Free Newsletter
Register for our Free Newsletters
Access Control
Deutsche Zone (German Zone)
Education, Training and Professional Services
Government Programmes
Guarding, Equipment and Enforcement
Industrial Computing Security
IT Security
Physical Security
View All
Other Carouselweb publications
Carousel Web
Defense File
New Materials
Pro Health Zone
Pro Manufacturing Zone
Pro Security Zone
Web Lec
ProSecurityZone Sponsor
ProSecurityZone Sponsor
ProSecurityZone Sponsor
ProSecurityZone Sponsor
ProSecurityZone Sponsor
ProSecurityZone Sponsor

A Quarter of London and Cumbrian Children Try Hacking Facebook Accounts

Tufin Technologies : 19 March, 2010  (Technical Article)
With high levels of school computers being used to attempt unauthorised access to Facebook accounts, Tufin Technologies offers advice on how to prevent your account from being hacked
Despite 78% agreeing that it is wrong, 1 in 4 of UK's children have tried their hand at hacking into others' Facebook accounts mostly by surreptitiously using the victims passwords- that is the stark finding of a survey just released. And it's not just the boys - 47% admitting guilt are girls. The study of 1,000 youngsters from London and 150 from Cumbria found that although 27% were doing so from the relatively safe confines of their bedrooms, these juvenile offenders are utilising computers in Internet Cafés (22%), the ICT suite at school (21%), and a friend's machine (19%). The most common reason was for fun (46%) however 21% aimed to cause disruption and a resourceful 20% thought they could generate an income from the activity. A small minority (5%) were switching to the dark side as a career move!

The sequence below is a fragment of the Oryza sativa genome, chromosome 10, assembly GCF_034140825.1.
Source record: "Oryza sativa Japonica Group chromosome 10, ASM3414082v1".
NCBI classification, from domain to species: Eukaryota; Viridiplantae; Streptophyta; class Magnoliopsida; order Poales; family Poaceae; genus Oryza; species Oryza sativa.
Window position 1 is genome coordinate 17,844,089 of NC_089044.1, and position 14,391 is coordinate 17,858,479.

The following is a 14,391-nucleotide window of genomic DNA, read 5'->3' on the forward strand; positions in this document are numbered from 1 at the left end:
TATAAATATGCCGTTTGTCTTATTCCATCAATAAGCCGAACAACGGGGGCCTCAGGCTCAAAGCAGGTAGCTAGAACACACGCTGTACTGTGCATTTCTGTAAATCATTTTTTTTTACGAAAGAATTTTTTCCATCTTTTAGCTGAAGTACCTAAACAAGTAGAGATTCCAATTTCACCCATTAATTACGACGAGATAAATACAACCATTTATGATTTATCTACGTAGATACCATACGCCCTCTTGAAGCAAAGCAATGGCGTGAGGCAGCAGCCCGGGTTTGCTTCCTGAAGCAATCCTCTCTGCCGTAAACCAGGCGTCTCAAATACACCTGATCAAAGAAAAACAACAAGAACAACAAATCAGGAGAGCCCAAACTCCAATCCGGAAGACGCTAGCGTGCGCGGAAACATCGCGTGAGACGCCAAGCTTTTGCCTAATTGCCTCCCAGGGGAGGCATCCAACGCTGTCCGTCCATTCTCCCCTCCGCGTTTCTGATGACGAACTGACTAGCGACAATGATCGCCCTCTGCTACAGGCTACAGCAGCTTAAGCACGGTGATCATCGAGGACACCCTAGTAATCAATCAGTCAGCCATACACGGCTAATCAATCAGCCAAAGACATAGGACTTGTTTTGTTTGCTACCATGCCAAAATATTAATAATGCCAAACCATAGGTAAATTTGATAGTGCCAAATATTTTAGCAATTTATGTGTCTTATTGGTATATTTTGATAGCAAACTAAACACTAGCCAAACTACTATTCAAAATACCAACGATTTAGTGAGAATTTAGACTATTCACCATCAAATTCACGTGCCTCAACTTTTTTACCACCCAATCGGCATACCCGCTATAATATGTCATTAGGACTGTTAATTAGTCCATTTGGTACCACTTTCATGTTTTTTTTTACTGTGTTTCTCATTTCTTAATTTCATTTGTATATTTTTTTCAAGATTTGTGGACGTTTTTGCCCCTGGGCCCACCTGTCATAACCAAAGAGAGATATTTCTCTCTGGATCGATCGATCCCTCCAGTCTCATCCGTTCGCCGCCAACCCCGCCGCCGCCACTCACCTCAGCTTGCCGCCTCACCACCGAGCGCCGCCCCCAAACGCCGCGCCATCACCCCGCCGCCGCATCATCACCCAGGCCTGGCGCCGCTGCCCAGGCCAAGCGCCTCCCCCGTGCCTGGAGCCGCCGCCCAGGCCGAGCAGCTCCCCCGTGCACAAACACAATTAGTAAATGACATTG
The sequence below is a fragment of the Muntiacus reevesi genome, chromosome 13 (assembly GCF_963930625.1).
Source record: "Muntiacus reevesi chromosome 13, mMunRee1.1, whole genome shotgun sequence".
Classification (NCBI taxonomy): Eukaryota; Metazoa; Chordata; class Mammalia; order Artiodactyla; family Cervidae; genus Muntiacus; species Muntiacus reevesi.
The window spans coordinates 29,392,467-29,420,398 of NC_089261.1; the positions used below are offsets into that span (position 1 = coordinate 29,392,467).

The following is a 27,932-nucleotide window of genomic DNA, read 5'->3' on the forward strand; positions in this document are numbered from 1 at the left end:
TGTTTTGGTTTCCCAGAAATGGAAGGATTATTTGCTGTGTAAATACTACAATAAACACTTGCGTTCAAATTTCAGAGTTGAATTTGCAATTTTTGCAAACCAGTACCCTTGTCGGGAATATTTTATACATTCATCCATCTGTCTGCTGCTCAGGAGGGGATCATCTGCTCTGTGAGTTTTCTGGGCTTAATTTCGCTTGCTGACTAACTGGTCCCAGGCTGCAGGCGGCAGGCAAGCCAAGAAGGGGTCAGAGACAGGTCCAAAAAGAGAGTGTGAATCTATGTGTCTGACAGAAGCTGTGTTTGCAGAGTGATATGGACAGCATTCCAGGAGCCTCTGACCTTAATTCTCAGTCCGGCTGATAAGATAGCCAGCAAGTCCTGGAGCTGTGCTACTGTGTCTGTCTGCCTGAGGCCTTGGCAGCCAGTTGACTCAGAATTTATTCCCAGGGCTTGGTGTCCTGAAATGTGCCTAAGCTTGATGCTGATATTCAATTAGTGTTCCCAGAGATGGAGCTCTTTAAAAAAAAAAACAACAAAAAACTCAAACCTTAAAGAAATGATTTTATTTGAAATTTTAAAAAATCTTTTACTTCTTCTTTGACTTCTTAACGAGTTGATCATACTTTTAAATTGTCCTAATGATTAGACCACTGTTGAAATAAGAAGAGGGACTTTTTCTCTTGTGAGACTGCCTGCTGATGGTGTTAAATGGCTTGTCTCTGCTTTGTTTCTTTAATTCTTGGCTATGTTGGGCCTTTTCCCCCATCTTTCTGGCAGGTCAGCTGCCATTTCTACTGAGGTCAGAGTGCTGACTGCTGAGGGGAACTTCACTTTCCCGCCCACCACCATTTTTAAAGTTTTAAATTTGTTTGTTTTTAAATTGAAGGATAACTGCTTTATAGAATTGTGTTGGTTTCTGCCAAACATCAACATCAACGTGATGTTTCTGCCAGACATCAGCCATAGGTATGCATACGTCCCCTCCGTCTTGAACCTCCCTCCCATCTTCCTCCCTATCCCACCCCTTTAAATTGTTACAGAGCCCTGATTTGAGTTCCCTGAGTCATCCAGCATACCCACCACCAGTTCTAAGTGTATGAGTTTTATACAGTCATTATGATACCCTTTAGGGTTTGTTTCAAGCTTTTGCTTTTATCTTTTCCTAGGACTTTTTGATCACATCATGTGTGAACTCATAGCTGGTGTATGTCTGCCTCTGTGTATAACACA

It's not all one-sided though, as the kids revealed they'd also fallen victim with over a third having had either their Facebook or email account hacked.

Conducted by IT security experts Tufin Technologies in conjunction with Cumbria Constabulary, the survey surprisingly revealed that the Cumbrian children with hacking habits were much younger than their city counterparts, with 78% having done so before their 13th birthday - in London 44% were under 16 with only 16% of these yet to enter their teens.

When the survey dug a little deeper it unearthed that of the children who had hacked over a quarter had targeted Facebook accounts, 18% went for a friends email, 7% for online shopping sites, a cheeky 6% besieged their parents email, and 5% breached the school website. A bold 3% had honed their skills enough to aim much higher with corporate websites under their belts.

It's not all doom and gloom - there is some comfort to be drawn from the 27% of our apprentice criminals that were caught. 82% of the sample confessed hacking wasn't actually that easy in practice and a commendable 70% labelled the practice as 'uncool'!